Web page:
Last night I attended homage2fromage, a Leeds based cheese club. The club was the brain child of two cheese lovers Nick and Vicky, and in the 6 or 7 months it has been running they have gone from a small gathering of 20 or so cheese lovers to a membership of over 80 people. It was a really great evening of learning about and tasting Italian cheeses, it was also fantastically social and I met loads of really interesting people.
The cheese club started and was promoted through the social network Twitter and last night there was lots of people meeting face to face, for the first time, who had already interacted on Twitter. It got me thinking about the social network and how it has impacted on my social life and my involvement in the community that I live in.
There are lots of noises about social networking being the death of conversation and social interaction. There are even some scaremongers who would have us believe that the future sees us all locked in our homes only interacting on-line and becoming socially inept and lonely.
I beg to differ, by using social networks such as Twitter I have found out more about what is going on in Leeds and my local area and I have genuinely felt more connected to the place I live. I have met new people and developed both business and personal relationships.
Last year I attended an event called the Clandestine Cake Club, where people who love cake and baking get together to eat cake and make friends. Started in Leeds the organisation has used Twitter to generate interest and build a network of cake clubs all over the world. I first saw a tweet from Lynn, the founder of Clandestine Cake, and I started to follow her and connect with others with a passion for baking. I have now attended 3 cake clubs, met some great people and had some fab nights out.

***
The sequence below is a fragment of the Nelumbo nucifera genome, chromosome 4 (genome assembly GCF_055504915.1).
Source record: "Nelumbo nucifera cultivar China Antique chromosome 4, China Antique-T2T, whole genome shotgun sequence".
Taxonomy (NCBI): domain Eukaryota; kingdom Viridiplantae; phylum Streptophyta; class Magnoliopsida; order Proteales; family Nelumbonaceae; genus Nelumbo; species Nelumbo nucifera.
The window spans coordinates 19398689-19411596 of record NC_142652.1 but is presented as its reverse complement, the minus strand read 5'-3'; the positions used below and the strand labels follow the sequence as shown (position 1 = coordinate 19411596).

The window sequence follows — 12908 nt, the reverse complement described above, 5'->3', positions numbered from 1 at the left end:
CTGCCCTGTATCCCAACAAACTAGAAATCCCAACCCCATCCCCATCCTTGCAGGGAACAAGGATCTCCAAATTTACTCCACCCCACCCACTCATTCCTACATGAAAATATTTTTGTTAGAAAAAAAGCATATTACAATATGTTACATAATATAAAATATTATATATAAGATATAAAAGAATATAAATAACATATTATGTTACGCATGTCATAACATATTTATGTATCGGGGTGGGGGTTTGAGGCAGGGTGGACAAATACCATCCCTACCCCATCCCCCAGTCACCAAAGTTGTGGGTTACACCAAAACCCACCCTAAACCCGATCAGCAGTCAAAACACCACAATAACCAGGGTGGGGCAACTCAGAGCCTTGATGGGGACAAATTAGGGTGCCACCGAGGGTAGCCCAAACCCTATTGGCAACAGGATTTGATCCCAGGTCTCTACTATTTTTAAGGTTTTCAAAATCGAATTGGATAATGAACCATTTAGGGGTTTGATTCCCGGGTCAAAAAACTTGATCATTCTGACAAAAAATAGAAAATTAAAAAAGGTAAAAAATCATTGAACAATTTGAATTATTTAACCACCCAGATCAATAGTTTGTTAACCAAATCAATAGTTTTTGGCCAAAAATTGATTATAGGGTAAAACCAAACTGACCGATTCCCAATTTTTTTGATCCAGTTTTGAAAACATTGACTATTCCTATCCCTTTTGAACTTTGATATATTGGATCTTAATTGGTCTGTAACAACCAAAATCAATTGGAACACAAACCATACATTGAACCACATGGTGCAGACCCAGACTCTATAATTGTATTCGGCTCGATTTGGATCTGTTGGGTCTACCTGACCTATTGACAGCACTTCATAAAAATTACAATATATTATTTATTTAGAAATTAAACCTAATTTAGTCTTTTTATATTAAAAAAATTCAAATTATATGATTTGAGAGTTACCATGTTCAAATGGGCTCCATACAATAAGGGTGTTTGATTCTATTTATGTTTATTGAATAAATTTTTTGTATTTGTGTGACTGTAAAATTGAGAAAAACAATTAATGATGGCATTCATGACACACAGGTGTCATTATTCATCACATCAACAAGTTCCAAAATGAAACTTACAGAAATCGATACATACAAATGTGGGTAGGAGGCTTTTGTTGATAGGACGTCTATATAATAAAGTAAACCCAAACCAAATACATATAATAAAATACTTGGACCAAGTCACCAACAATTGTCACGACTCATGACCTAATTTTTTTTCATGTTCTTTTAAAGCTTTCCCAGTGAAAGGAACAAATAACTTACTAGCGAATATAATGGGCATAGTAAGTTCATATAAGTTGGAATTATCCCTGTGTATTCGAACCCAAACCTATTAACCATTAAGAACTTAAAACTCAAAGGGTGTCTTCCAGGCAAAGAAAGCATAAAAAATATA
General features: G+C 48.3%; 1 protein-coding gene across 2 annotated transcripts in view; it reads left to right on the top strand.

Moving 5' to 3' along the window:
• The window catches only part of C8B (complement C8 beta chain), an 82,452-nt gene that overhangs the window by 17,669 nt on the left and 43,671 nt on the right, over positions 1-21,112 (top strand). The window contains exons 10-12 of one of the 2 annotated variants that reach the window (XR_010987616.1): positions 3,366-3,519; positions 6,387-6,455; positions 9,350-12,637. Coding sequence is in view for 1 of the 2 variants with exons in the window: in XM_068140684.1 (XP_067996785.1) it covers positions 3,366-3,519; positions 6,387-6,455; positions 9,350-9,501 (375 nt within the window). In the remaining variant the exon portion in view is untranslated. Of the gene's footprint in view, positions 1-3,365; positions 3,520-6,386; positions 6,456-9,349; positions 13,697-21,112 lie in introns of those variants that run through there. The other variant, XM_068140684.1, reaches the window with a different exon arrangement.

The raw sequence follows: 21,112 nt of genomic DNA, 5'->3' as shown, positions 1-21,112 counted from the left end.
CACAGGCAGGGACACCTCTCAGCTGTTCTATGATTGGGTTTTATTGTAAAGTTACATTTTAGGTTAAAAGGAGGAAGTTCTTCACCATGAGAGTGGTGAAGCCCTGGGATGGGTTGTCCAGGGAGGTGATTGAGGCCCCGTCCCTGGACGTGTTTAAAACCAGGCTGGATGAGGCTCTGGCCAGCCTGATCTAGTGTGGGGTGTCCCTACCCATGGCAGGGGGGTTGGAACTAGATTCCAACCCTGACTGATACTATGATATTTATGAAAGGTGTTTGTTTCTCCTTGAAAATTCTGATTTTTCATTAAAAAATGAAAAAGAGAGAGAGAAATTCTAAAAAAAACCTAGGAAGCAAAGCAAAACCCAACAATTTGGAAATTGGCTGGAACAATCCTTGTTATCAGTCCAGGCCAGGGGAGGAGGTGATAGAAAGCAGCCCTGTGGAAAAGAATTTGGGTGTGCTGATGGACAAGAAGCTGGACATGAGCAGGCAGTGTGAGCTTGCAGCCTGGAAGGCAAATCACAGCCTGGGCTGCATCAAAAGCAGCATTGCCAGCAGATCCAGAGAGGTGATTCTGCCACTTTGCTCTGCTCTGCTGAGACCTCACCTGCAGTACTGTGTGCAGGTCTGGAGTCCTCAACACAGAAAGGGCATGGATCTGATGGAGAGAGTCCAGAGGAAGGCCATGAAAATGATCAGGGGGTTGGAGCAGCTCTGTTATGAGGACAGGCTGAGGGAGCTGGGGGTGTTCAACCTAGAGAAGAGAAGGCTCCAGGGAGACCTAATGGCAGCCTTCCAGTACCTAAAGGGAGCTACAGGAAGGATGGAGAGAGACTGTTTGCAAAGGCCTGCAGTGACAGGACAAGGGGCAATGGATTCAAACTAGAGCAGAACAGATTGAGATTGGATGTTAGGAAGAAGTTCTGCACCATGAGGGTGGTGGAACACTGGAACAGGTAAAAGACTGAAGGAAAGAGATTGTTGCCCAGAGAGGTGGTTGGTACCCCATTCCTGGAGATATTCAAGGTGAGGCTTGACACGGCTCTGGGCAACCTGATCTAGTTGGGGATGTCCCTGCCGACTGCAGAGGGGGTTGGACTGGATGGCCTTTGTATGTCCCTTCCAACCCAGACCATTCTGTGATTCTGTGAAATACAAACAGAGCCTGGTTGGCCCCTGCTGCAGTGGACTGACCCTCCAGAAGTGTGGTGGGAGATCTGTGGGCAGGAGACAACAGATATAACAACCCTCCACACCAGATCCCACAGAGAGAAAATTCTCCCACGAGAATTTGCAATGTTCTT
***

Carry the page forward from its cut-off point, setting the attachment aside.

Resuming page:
Through Twitter I have been to bars and restaurants that I would not have discovered and art exhibitions and events that I would not have known about, all of which have expanded my horizons and taught me something about the city I live in. A year ago I responded to a tweet from Culture Vulture about an opportunity to get involved with Yorkshire Dance as a volunteer. I responded and I am now a volunteer on their marketing committee.
I moved to Leeds about 5 years ago after living in London and Sydney and I was constantly bemoaning the fact that there was nothing going on in the city, I was wrong. I just didn’t know about it and didn’t know how to find out. Twitter has opened my eyes to the wide range of stuff that is happening and more importantly encouraged me to get involved. I feel more connected to the place I live and the people in it. I was speaking to a fellow cheese clubber (Ewan Mitchell) who suggested that Leeds has really bought into Twitter, more than other cities, if this is the case I think other cities can learn from the “Leeds Experience”.
Social Media is a tool that individuals and businesses alike can use to engage, excite and converse with an audience but the real power is translating that into real life connections and relationships.